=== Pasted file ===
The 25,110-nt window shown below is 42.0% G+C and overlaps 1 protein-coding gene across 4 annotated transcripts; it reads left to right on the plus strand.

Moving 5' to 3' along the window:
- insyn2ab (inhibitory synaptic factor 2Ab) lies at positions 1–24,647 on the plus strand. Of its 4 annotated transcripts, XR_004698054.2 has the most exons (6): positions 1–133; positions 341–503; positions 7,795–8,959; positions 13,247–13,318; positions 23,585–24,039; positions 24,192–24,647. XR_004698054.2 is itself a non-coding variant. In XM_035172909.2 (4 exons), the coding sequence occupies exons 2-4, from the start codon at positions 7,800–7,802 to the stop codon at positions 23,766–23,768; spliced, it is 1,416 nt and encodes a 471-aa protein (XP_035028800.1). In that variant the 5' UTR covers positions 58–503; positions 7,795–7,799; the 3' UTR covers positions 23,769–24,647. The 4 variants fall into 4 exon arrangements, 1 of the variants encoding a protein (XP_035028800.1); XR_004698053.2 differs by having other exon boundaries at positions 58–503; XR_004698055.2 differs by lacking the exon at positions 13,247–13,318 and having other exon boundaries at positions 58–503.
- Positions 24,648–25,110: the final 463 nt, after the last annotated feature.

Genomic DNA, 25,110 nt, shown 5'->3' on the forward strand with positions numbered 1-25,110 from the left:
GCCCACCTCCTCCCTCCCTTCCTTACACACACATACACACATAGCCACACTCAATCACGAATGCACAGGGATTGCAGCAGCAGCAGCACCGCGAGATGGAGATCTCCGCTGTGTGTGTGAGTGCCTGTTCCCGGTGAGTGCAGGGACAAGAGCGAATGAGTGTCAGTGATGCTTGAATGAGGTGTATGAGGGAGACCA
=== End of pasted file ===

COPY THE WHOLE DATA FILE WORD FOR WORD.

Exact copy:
The 25,110-nt window shown below is 42.0% G+C and overlaps 1 protein-coding gene across 4 annotated transcripts; it reads left to right on the plus strand.

Moving 5' to 3' along the window:
- insyn2ab (inhibitory synaptic factor 2Ab) lies at positions 1–24,647 on the plus strand. Of its 4 annotated transcripts, XR_004698054.2 has the most exons (6): positions 1–133; positions 341–503; positions 7,795–8,959; positions 13,247–13,318; positions 23,585–24,039; positions 24,192–24,647. XR_004698054.2 is itself a non-coding variant. In XM_035172909.2 (4 exons), the coding sequence occupies exons 2-4, from the start codon at positions 7,800–7,802 to the stop codon at positions 23,766–23,768; spliced, it is 1,416 nt and encodes a 471-aa protein (XP_035028800.1). In that variant the 5' UTR covers positions 58–503; positions 7,795–7,799; the 3' UTR covers positions 23,769–24,647. The 4 variants fall into 4 exon arrangements, 1 of the variants encoding a protein (XP_035028800.1); XR_004698053.2 differs by having other exon boundaries at positions 58–503; XR_004698055.2 differs by lacking the exon at positions 13,247–13,318 and having other exon boundaries at positions 58–503.
- Positions 24,648–25,110: the final 463 nt, after the last annotated feature.

Genomic DNA, 25,110 nt, shown 5'->3' on the forward strand with positions numbered 1-25,110 from the left:
GCCCACCTCCTCCCTCCCTTCCTTACACACACATACACACATAGCCACACTCAATCACGAATGCACAGGGATTGCAGCAGCAGCAGCACCGCGAGATGGAGATCTCCGCTGTGTGTGTGAGTGCCTGTTCCCGGTGAGTGCAGGGACAAGAGCGAATGAGTGTCAGTGATGCTTGAATGAGGTGTATGAGGGAGACCA